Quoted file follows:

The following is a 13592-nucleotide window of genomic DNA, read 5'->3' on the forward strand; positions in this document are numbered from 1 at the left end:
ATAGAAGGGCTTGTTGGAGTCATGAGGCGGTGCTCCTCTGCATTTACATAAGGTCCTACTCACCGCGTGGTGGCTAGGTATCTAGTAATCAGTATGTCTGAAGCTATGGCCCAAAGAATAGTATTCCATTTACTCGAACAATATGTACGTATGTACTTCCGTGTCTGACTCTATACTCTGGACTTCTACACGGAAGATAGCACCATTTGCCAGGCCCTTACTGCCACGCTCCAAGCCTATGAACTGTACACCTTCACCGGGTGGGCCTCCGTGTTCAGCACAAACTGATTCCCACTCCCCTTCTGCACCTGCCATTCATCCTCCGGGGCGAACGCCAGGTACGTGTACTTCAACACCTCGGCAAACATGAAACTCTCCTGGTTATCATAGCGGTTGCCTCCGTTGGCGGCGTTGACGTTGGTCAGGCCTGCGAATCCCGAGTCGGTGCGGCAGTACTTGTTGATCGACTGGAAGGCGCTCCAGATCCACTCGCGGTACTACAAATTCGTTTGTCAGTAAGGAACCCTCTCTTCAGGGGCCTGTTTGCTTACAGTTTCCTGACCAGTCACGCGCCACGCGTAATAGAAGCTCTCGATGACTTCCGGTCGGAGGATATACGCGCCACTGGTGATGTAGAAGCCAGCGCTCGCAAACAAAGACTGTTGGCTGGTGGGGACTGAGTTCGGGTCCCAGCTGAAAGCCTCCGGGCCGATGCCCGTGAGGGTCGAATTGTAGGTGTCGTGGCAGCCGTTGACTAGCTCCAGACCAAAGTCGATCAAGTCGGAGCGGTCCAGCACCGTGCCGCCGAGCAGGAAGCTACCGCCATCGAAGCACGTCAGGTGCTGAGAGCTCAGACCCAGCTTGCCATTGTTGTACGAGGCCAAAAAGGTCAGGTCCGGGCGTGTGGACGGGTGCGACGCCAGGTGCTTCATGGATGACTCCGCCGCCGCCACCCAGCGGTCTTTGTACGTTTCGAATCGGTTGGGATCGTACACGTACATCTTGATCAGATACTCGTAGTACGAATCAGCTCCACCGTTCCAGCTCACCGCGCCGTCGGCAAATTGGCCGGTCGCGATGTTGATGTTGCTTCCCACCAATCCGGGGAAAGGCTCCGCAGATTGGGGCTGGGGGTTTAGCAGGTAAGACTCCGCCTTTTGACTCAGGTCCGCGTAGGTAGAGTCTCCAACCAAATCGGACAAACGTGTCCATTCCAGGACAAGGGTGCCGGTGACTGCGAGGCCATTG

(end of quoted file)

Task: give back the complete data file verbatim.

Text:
The following is a 13592-nucleotide window of genomic DNA, read 5'->3' on the forward strand; positions in this document are numbered from 1 at the left end:
ATAGAAGGGCTTGTTGGAGTCATGAGGCGGTGCTCCTCTGCATTTACATAAGGTCCTACTCACCGCGTGGTGGCTAGGTATCTAGTAATCAGTATGTCTGAAGCTATGGCCCAAAGAATAGTATTCCATTTACTCGAACAATATGTACGTATGTACTTCCGTGTCTGACTCTATACTCTGGACTTCTACACGGAAGATAGCACCATTTGCCAGGCCCTTACTGCCACGCTCCAAGCCTATGAACTGTACACCTTCACCGGGTGGGCCTCCGTGTTCAGCACAAACTGATTCCCACTCCCCTTCTGCACCTGCCATTCATCCTCCGGGGCGAACGCCAGGTACGTGTACTTCAACACCTCGGCAAACATGAAACTCTCCTGGTTATCATAGCGGTTGCCTCCGTTGGCGGCGTTGACGTTGGTCAGGCCTGCGAATCCCGAGTCGGTGCGGCAGTACTTGTTGATCGACTGGAAGGCGCTCCAGATCCACTCGCGGTACTACAAATTCGTTTGTCAGTAAGGAACCCTCTCTTCAGGGGCCTGTTTGCTTACAGTTTCCTGACCAGTCACGCGCCACGCGTAATAGAAGCTCTCGATGACTTCCGGTCGGAGGATATACGCGCCACTGGTGATGTAGAAGCCAGCGCTCGCAAACAAAGACTGTTGGCTGGTGGGGACTGAGTTCGGGTCCCAGCTGAAAGCCTCCGGGCCGATGCCCGTGAGGGTCGAATTGTAGGTGTCGTGGCAGCCGTTGACTAGCTCCAGACCAAAGTCGATCAAGTCGGAGCGGTCCAGCACCGTGCCGCCGAGCAGGAAGCTACCGCCATCGAAGCACGTCAGGTGCTGAGAGCTCAGACCCAGCTTGCCATTGTTGTACGAGGCCAAAAAGGTCAGGTCCGGGCGTGTGGACGGGTGCGACGCCAGGTGCTTCATGGATGACTCCGCCGCCGCCACCCAGCGGTCTTTGTACGTTTCGAATCGGTTGGGATCGTACACGTACATCTTGATCAGATACTCGTAGTACGAATCAGCTCCACCGTTCCAGCTCACCGCGCCGTCGGCAAATTGGCCGGTCGCGATGTTGATGTTGCTTCCCACCAATCCGGGGAAAGGCTCCGCAGATTGGGGCTGGGGGTTTAGCAGGTAAGACTCCGCCTTTTGACTCAGGTCCGCGTAGGTAGAGTCTCCAACCAAATCGGACAAACGTGTCCATTCCAGGACAAGGGTGCCGGTGACTGCGAGGCCATTG